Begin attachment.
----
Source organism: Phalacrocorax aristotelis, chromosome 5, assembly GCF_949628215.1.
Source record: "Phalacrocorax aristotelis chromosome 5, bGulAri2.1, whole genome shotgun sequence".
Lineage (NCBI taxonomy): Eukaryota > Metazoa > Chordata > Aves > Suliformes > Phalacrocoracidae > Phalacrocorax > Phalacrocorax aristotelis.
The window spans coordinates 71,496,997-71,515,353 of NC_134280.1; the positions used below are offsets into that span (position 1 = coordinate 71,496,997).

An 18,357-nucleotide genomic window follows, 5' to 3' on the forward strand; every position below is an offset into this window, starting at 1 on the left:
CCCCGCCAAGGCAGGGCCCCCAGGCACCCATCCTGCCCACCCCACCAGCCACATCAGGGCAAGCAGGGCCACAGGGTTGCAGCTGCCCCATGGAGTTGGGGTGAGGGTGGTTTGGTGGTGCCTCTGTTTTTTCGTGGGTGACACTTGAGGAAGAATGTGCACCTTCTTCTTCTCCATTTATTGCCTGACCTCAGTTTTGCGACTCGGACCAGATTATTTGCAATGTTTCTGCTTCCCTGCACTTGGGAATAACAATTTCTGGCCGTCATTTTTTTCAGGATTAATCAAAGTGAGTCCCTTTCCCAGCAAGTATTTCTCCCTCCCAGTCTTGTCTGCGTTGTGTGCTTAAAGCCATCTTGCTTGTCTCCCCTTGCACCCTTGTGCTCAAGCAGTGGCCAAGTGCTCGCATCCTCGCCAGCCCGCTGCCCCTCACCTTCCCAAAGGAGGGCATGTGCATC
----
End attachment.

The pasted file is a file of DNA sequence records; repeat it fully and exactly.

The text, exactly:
Source organism: Phalacrocorax aristotelis, chromosome 5, assembly GCF_949628215.1.
Source record: "Phalacrocorax aristotelis chromosome 5, bGulAri2.1, whole genome shotgun sequence".
Lineage (NCBI taxonomy): Eukaryota > Metazoa > Chordata > Aves > Suliformes > Phalacrocoracidae > Phalacrocorax > Phalacrocorax aristotelis.
The window spans coordinates 71,496,997-71,515,353 of NC_134280.1; the positions used below are offsets into that span (position 1 = coordinate 71,496,997).

An 18,357-nucleotide genomic window follows, 5' to 3' on the forward strand; every position below is an offset into this window, starting at 1 on the left:
CCCCGCCAAGGCAGGGCCCCCAGGCACCCATCCTGCCCACCCCACCAGCCACATCAGGGCAAGCAGGGCCACAGGGTTGCAGCTGCCCCATGGAGTTGGGGTGAGGGTGGTTTGGTGGTGCCTCTGTTTTTTCGTGGGTGACACTTGAGGAAGAATGTGCACCTTCTTCTTCTCCATTTATTGCCTGACCTCAGTTTTGCGACTCGGACCAGATTATTTGCAATGTTTCTGCTTCCCTGCACTTGGGAATAACAATTTCTGGCCGTCATTTTTTTCAGGATTAATCAAAGTGAGTCCCTTTCCCAGCAAGTATTTCTCCCTCCCAGTCTTGTCTGCGTTGTGTGCTTAAAGCCATCTTGCTTGTCTCCCCTTGCACCCTTGTGCTCAAGCAGTGGCCAAGTGCTCGCATCCTCGCCAGCCCGCTGCCCCTCACCTTCCCAAAGGAGGGCATGTGCATC